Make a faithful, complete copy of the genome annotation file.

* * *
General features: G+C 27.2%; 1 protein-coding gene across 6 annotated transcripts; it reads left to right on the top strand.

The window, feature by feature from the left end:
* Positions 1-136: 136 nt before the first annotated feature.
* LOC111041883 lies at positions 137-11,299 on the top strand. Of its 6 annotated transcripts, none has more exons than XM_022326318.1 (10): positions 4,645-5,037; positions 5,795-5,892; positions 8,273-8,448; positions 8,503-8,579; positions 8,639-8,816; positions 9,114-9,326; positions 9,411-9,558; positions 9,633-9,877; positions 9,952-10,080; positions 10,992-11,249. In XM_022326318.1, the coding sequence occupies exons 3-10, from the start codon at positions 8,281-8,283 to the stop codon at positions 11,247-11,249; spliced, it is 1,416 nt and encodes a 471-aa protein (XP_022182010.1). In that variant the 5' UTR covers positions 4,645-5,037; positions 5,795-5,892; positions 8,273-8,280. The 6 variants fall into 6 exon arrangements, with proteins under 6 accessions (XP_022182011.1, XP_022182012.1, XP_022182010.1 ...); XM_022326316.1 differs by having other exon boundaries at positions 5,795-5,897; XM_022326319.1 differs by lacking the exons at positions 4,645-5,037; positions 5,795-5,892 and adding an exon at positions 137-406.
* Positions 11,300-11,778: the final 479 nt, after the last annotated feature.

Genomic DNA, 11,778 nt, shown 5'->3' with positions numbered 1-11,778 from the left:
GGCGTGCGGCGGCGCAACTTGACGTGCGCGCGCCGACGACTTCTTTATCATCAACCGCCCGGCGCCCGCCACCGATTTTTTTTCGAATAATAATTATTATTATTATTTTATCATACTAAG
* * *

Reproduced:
General features: G+C 27.2%; 1 protein-coding gene across 6 annotated transcripts; it reads left to right on the top strand.

The window, feature by feature from the left end:
* Positions 1-136: 136 nt before the first annotated feature.
* LOC111041883 lies at positions 137-11,299 on the top strand. Of its 6 annotated transcripts, none has more exons than XM_022326318.1 (10): positions 4,645-5,037; positions 5,795-5,892; positions 8,273-8,448; positions 8,503-8,579; positions 8,639-8,816; positions 9,114-9,326; positions 9,411-9,558; positions 9,633-9,877; positions 9,952-10,080; positions 10,992-11,249. In XM_022326318.1, the coding sequence occupies exons 3-10, from the start codon at positions 8,281-8,283 to the stop codon at positions 11,247-11,249; spliced, it is 1,416 nt and encodes a 471-aa protein (XP_022182010.1). In that variant the 5' UTR covers positions 4,645-5,037; positions 5,795-5,892; positions 8,273-8,280. The 6 variants fall into 6 exon arrangements, with proteins under 6 accessions (XP_022182011.1, XP_022182012.1, XP_022182010.1 ...); XM_022326316.1 differs by having other exon boundaries at positions 5,795-5,897; XM_022326319.1 differs by lacking the exons at positions 4,645-5,037; positions 5,795-5,892 and adding an exon at positions 137-406.
* Positions 11,300-11,778: the final 479 nt, after the last annotated feature.

Genomic DNA, 11,778 nt, shown 5'->3' with positions numbered 1-11,778 from the left:
GGCGTGCGGCGGCGCAACTTGACGTGCGCGCGCCGACGACTTCTTTATCATCAACCGCCCGGCGCCCGCCACCGATTTTTTTTCGAATAATAATTATTATTATTATTTTATCATACTAAG